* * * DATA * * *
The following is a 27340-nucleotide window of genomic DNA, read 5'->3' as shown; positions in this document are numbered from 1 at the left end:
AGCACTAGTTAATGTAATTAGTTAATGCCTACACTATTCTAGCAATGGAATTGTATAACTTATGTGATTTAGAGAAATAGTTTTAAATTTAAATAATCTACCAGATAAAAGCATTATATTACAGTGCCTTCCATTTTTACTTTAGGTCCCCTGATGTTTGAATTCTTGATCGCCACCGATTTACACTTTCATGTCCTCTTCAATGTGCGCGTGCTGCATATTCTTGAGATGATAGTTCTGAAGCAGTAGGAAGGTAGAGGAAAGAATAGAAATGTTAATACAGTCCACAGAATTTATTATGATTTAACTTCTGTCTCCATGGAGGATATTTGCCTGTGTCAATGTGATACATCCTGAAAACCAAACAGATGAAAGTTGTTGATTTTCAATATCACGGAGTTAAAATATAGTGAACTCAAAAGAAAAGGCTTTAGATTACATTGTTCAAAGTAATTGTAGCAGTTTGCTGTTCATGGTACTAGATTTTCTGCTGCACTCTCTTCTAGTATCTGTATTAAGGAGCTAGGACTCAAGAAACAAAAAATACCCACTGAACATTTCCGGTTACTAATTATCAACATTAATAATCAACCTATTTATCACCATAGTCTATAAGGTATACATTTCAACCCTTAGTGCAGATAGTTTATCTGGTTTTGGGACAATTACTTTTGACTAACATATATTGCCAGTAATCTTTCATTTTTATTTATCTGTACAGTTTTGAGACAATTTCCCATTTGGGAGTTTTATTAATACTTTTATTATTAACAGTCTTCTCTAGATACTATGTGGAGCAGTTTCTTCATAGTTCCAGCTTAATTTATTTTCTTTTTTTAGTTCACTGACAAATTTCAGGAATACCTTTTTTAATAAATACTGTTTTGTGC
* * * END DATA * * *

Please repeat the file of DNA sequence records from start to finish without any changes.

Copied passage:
The following is a 27340-nucleotide window of genomic DNA, read 5'->3' as shown; positions in this document are numbered from 1 at the left end:
AGCACTAGTTAATGTAATTAGTTAATGCCTACACTATTCTAGCAATGGAATTGTATAACTTATGTGATTTAGAGAAATAGTTTTAAATTTAAATAATCTACCAGATAAAAGCATTATATTACAGTGCCTTCCATTTTTACTTTAGGTCCCCTGATGTTTGAATTCTTGATCGCCACCGATTTACACTTTCATGTCCTCTTCAATGTGCGCGTGCTGCATATTCTTGAGATGATAGTTCTGAAGCAGTAGGAAGGTAGAGGAAAGAATAGAAATGTTAATACAGTCCACAGAATTTATTATGATTTAACTTCTGTCTCCATGGAGGATATTTGCCTGTGTCAATGTGATACATCCTGAAAACCAAACAGATGAAAGTTGTTGATTTTCAATATCACGGAGTTAAAATATAGTGAACTCAAAAGAAAAGGCTTTAGATTACATTGTTCAAAGTAATTGTAGCAGTTTGCTGTTCATGGTACTAGATTTTCTGCTGCACTCTCTTCTAGTATCTGTATTAAGGAGCTAGGACTCAAGAAACAAAAAATACCCACTGAACATTTCCGGTTACTAATTATCAACATTAATAATCAACCTATTTATCACCATAGTCTATAAGGTATACATTTCAACCCTTAGTGCAGATAGTTTATCTGGTTTTGGGACAATTACTTTTGACTAACATATATTGCCAGTAATCTTTCATTTTTATTTATCTGTACAGTTTTGAGACAATTTCCCATTTGGGAGTTTTATTAATACTTTTATTATTAACAGTCTTCTCTAGATACTATGTGGAGCAGTTTCTTCATAGTTCCAGCTTAATTTATTTTCTTTTTTTAGTTCACTGACAAATTTCAGGAATACCTTTTTTAATAAATACTGTTTTGTGC